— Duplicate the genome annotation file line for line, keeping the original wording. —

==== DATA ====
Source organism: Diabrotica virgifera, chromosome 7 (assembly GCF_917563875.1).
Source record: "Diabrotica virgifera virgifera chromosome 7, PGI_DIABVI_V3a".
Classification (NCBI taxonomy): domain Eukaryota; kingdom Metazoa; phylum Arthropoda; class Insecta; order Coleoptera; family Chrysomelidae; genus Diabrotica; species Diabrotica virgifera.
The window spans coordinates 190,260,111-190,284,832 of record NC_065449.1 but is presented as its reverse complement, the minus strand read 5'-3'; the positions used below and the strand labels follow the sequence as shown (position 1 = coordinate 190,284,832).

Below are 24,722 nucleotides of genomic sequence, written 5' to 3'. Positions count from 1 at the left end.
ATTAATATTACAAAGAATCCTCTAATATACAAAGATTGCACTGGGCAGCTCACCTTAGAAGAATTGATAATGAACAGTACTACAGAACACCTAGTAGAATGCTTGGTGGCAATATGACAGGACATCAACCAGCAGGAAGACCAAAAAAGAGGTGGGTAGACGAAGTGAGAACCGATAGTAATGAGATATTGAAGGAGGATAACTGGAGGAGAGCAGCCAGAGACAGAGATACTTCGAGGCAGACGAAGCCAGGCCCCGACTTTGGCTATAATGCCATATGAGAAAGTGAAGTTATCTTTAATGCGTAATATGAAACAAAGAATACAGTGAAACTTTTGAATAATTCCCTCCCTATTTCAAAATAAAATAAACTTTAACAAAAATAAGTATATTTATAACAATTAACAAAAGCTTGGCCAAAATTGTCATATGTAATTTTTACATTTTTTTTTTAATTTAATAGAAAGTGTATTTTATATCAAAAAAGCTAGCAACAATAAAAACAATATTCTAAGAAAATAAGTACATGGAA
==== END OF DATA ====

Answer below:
Source organism: Diabrotica virgifera, chromosome 7 (assembly GCF_917563875.1).
Source record: "Diabrotica virgifera virgifera chromosome 7, PGI_DIABVI_V3a".
Classification (NCBI taxonomy): domain Eukaryota; kingdom Metazoa; phylum Arthropoda; class Insecta; order Coleoptera; family Chrysomelidae; genus Diabrotica; species Diabrotica virgifera.
The window spans coordinates 190,260,111-190,284,832 of record NC_065449.1 but is presented as its reverse complement, the minus strand read 5'-3'; the positions used below and the strand labels follow the sequence as shown (position 1 = coordinate 190,284,832).

Below are 24,722 nucleotides of genomic sequence, written 5' to 3'. Positions count from 1 at the left end.
ATTAATATTACAAAGAATCCTCTAATATACAAAGATTGCACTGGGCAGCTCACCTTAGAAGAATTGATAATGAACAGTACTACAGAACACCTAGTAGAATGCTTGGTGGCAATATGACAGGACATCAACCAGCAGGAAGACCAAAAAAGAGGTGGGTAGACGAAGTGAGAACCGATAGTAATGAGATATTGAAGGAGGATAACTGGAGGAGAGCAGCCAGAGACAGAGATACTTCGAGGCAGACGAAGCCAGGCCCCGACTTTGGCTATAATGCCATATGAGAAAGTGAAGTTATCTTTAATGCGTAATATGAAACAAAGAATACAGTGAAACTTTTGAATAATTCCCTCCCTATTTCAAAATAAAATAAACTTTAACAAAAATAAGTATATTTATAACAATTAACAAAAGCTTGGCCAAAATTGTCATATGTAATTTTTACATTTTTTTTTTAATTTAATAGAAAGTGTATTTTATATCAAAAAAGCTAGCAACAATAAAAACAATATTCTAAGAAAATAAGTACATGGAA